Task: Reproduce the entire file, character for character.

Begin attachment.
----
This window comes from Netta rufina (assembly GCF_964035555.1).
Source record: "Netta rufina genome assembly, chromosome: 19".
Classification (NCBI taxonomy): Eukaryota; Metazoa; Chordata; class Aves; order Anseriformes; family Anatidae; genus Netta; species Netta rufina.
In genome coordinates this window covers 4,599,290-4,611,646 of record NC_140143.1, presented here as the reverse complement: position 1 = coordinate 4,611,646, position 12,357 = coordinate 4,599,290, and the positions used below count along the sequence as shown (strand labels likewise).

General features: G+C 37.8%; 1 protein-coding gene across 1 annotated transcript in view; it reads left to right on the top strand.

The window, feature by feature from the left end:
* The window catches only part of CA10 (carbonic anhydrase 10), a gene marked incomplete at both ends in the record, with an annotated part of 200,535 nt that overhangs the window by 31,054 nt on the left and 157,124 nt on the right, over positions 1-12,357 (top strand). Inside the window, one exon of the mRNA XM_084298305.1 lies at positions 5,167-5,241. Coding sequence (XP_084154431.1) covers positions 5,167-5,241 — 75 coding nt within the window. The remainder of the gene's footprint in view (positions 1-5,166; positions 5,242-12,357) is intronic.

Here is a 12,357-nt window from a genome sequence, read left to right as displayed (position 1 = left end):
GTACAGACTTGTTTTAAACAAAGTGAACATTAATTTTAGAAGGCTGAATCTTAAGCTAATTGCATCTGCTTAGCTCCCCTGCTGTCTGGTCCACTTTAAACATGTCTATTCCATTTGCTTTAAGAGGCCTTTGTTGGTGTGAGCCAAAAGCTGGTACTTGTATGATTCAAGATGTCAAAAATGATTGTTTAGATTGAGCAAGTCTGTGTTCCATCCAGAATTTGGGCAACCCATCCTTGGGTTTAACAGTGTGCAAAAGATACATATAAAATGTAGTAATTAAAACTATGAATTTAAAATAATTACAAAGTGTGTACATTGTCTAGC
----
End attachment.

This window comes from Netta rufina (assembly GCF_964035555.1).
Source record: "Netta rufina genome assembly, chromosome: 19".
Classification (NCBI taxonomy): Eukaryota; Metazoa; Chordata; class Aves; order Anseriformes; family Anatidae; genus Netta; species Netta rufina.
In genome coordinates this window covers 4,599,290-4,611,646 of record NC_140143.1, presented here as the reverse complement: position 1 = coordinate 4,611,646, position 12,357 = coordinate 4,599,290, and the positions used below count along the sequence as shown (strand labels likewise).

General features: G+C 37.8%; 1 protein-coding gene across 1 annotated transcript in view; it reads left to right on the top strand.

The window, feature by feature from the left end:
* The window catches only part of CA10 (carbonic anhydrase 10), a gene marked incomplete at both ends in the record, with an annotated part of 200,535 nt that overhangs the window by 31,054 nt on the left and 157,124 nt on the right, over positions 1-12,357 (top strand). Inside the window, one exon of the mRNA XM_084298305.1 lies at positions 5,167-5,241. Coding sequence (XP_084154431.1) covers positions 5,167-5,241 — 75 coding nt within the window. The remainder of the gene's footprint in view (positions 1-5,166; positions 5,242-12,357) is intronic.

Here is a 12,357-nt window from a genome sequence, read left to right as displayed (position 1 = left end):
GTACAGACTTGTTTTAAACAAAGTGAACATTAATTTTAGAAGGCTGAATCTTAAGCTAATTGCATCTGCTTAGCTCCCCTGCTGTCTGGTCCACTTTAAACATGTCTATTCCATTTGCTTTAAGAGGCCTTTGTTGGTGTGAGCCAAAAGCTGGTACTTGTATGATTCAAGATGTCAAAAATGATTGTTTAGATTGAGCAAGTCTGTGTTCCATCCAGAATTTGGGCAACCCATCCTTGGGTTTAACAGTGTGCAAAAGATACATATAAAATGTAGTAATTAAAACTATGAATTTAAAATAATTACAAAGTGTGTACATTGTCTAGC